Gordon’s programme are just beginning on Czech TV (they’ve been through all the Jamie Oliver ones) and as such he is not well known yet, but of course he is all over the interweb thingy so here’s the lesson.

The coursebook bit is about food collocations (from things such as ‘favourite dish’  ‘to have square meal’ and so I am building around this theme but also want to include listening and reading (and remember my lesson is three hours long).  Here’s the lesson without the coursebook bits.

Context for lesson is established during our usual protracted chat at the beginning, one of them is bound to have eaten out since the last lesson (and then using this picture I introduce the idea of food and cooking). I first asked them to name typical British foods and when none said curry, showed them the picture, saying this is probably the most popular dish and then they had to guess what it was, well that it was a curry I doubt any of them (though I never checked) would know it was a jalfrezi 🙂

From there I want to both assess vocabulary knowledge and get ready for a listening so for that am using a mind map created at – here is screen shot of the mapmind I made:

Screen shot 2009-09-18 at 18.20.07

I still have  wifiless classroom so had to screenshot it for use but hope that having introduced it, students can go to and add words after the lesson) – and in class they did come up with about fifty more words, since I go with the flow, we got seriously side-tracked from the listening prep by exploring all the words they were offering up  so if you use this lesson you might not want to get too distracted by adding words at this stage or it’ll detract from words for the listening.

Having ensured the students feel ok with the original words from the mind map, time for the listening. First I showed them the recipe, which you can find here (Ramsey made a series of programmes aimed at getting Brits cooking so the recipe is actually quite easy to make (I know I’ve made it :-)) . I copied the recipe into a powerpoint slide (see below) and blanked out all the words that were in the mind map.  I asked them to put the words back into the text. Obviously words like ‘as’ can be added in many places so reassure students that it if they think a word fits then use it.

Screen shot 2009-09-18 at 18.33.45

Once they are ready and have discussed possible answers, play the video clip, you’ll probably need to play it at least twice as they watch the video first time rather than see how there answers compare.  Check any differences they might have found and whether they actually matter or not and if they fancy making the recipe.

There are many directions the lesson could now go in, we ended up talking about  different restaurants we have been to (Ramsey used to have a restaurant in Prague) . However if they had not gone down this path I would have now gone back to mindmap to ask them to add more words or think of more words they can add later – by sharing recipes with each other. Not only does this seem the most natural way of continuing the lesson, I had another chef ready so I finished (yes that’s ‘all’ we did in three hours but we’ll be back next week) by asking them what they would make from:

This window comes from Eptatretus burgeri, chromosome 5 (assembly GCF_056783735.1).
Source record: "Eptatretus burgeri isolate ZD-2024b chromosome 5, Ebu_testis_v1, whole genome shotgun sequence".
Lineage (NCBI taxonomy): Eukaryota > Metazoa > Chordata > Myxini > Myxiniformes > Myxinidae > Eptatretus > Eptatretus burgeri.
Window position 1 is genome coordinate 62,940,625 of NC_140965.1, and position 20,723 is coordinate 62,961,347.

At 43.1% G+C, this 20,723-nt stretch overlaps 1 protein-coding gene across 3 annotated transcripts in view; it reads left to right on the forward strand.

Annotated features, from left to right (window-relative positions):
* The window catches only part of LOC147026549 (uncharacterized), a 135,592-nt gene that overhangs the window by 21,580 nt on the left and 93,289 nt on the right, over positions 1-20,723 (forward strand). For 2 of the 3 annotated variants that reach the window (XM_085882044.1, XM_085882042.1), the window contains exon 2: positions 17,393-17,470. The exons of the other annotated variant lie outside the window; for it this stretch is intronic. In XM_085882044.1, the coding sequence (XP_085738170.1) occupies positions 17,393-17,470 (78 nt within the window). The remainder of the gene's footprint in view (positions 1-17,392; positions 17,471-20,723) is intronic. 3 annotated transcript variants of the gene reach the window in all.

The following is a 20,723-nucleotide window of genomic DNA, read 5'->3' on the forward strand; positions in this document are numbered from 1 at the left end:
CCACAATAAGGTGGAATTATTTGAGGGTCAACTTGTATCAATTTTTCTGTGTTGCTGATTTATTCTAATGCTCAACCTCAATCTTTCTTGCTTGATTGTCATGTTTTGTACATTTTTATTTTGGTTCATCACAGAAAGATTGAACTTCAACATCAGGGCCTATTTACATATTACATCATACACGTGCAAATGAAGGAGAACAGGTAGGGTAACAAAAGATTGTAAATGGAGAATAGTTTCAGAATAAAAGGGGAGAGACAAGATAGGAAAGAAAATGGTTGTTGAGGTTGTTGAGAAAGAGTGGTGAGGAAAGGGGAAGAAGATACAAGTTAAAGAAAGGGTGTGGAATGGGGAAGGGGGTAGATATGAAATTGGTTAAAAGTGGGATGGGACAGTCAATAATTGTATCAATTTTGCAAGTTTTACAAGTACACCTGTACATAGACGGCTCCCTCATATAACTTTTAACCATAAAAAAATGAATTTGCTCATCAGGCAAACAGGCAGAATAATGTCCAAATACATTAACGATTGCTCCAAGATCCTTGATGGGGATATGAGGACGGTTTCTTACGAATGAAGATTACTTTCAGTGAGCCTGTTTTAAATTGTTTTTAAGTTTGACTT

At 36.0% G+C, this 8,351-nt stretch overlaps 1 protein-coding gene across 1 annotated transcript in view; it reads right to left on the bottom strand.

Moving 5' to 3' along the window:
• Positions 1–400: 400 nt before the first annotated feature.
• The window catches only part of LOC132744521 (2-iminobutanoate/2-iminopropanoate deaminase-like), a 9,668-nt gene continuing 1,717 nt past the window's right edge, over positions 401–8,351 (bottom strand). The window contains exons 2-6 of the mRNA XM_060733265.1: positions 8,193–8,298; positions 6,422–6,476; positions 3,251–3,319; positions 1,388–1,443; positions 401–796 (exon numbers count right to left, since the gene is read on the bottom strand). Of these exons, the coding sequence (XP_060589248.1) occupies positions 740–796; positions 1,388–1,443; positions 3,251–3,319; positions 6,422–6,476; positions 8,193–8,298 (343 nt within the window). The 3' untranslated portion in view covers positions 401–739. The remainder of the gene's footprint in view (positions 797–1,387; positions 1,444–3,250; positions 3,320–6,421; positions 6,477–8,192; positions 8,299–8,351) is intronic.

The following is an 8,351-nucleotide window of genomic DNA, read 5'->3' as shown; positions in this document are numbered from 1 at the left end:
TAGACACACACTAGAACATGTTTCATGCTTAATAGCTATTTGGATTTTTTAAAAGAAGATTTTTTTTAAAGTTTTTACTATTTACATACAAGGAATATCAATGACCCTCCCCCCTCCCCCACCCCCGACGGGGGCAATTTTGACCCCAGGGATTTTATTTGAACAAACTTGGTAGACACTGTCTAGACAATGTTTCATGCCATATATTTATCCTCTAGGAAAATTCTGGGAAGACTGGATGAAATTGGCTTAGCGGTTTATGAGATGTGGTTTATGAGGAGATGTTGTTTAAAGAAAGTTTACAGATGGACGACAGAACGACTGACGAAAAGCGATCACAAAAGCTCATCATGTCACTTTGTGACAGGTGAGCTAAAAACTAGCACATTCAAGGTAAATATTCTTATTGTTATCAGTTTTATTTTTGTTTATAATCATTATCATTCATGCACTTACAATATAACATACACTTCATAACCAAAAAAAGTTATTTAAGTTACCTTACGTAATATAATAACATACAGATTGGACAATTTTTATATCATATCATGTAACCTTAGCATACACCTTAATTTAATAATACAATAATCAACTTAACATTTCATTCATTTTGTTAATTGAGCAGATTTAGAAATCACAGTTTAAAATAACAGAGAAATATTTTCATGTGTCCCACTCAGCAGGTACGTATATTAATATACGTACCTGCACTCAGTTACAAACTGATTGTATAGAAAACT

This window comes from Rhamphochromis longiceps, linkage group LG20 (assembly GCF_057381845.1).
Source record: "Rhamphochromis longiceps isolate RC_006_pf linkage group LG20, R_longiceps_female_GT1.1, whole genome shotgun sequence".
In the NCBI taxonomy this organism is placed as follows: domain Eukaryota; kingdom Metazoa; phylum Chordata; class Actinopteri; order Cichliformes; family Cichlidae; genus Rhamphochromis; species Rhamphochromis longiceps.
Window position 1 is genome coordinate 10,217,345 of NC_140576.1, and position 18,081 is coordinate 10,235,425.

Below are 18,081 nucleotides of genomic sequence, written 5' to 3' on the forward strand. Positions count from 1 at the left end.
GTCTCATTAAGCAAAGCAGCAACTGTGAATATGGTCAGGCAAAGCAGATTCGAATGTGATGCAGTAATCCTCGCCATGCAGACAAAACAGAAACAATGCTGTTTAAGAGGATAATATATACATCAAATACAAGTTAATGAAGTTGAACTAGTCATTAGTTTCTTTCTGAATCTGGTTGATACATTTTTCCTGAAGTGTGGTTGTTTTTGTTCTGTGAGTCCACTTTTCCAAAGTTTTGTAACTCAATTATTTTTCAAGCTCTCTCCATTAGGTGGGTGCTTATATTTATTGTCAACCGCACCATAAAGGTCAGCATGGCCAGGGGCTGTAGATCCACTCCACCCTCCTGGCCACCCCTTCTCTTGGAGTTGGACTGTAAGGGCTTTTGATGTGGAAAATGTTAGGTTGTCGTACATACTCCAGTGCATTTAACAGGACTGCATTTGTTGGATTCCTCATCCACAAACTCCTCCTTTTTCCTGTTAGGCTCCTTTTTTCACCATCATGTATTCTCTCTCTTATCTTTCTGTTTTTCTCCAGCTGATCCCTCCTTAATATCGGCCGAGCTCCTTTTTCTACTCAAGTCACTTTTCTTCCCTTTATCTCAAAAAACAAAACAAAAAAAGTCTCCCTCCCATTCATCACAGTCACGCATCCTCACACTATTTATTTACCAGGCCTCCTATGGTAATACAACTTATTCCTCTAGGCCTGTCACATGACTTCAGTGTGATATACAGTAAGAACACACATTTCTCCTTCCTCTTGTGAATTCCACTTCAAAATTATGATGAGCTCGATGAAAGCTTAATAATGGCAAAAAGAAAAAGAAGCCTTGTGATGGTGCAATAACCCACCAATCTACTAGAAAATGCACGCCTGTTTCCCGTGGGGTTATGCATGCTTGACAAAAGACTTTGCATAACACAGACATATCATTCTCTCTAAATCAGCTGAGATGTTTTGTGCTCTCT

Bacon, eggs, milk and sugar (you can only make one dish and have to use all the ingredients). After eliciting some answers and justifications, I played them this clip to see if the chef would make the same (am not telling you here what he made click on the link :-)).

Students willing next week, we’ll look at a review of the chef’s restaurants (bit of jigsaw reading , leading into a revision of the finer points of comparison (that’s t he grammar point in the coursebook)

The following links are the ones given to my students for possible extensions activities or if they want to go back to the videos,


The Mind map site – you do have to create an account and be invited to collaborate.

The website of Woodlands Junior School in Kent – a very impressive website that the school has as part of one of their school projects. The link takes you to food bit but they have lots of British cultural facts on there.  I am very impressed by the work that went into it!

Chicken Tikka Masala Recipe

Video of the sauce being made

The second video (bacon, eggs etc)

Some other sites:

There are many sites that deal with food for English learners, googling esl+food brings up a substantial list.  Here are some to get you started:

A list of food word (Students could add these to the mind map)

Some food quizzes – first one is name the picture, second one unscramble the words

Another quiz (slightly more interactive)

A food idiom quiz

Quizlet – the place where we have our weekly word quizzes also has hundreds of quizzes.

Some Reading:

A website of unusual restaurants – it links to the each of the restaurants websites.

A website where people share their recipes.

Reviews of the second chef’s restaurant.

A review of Ramsey’s former restaurant in Prague (which, adding my own review was fabulous (I love my food :-))

And that’ll do it for this week’s lesson, enjoy


Categories: lesson, lessons, Teaching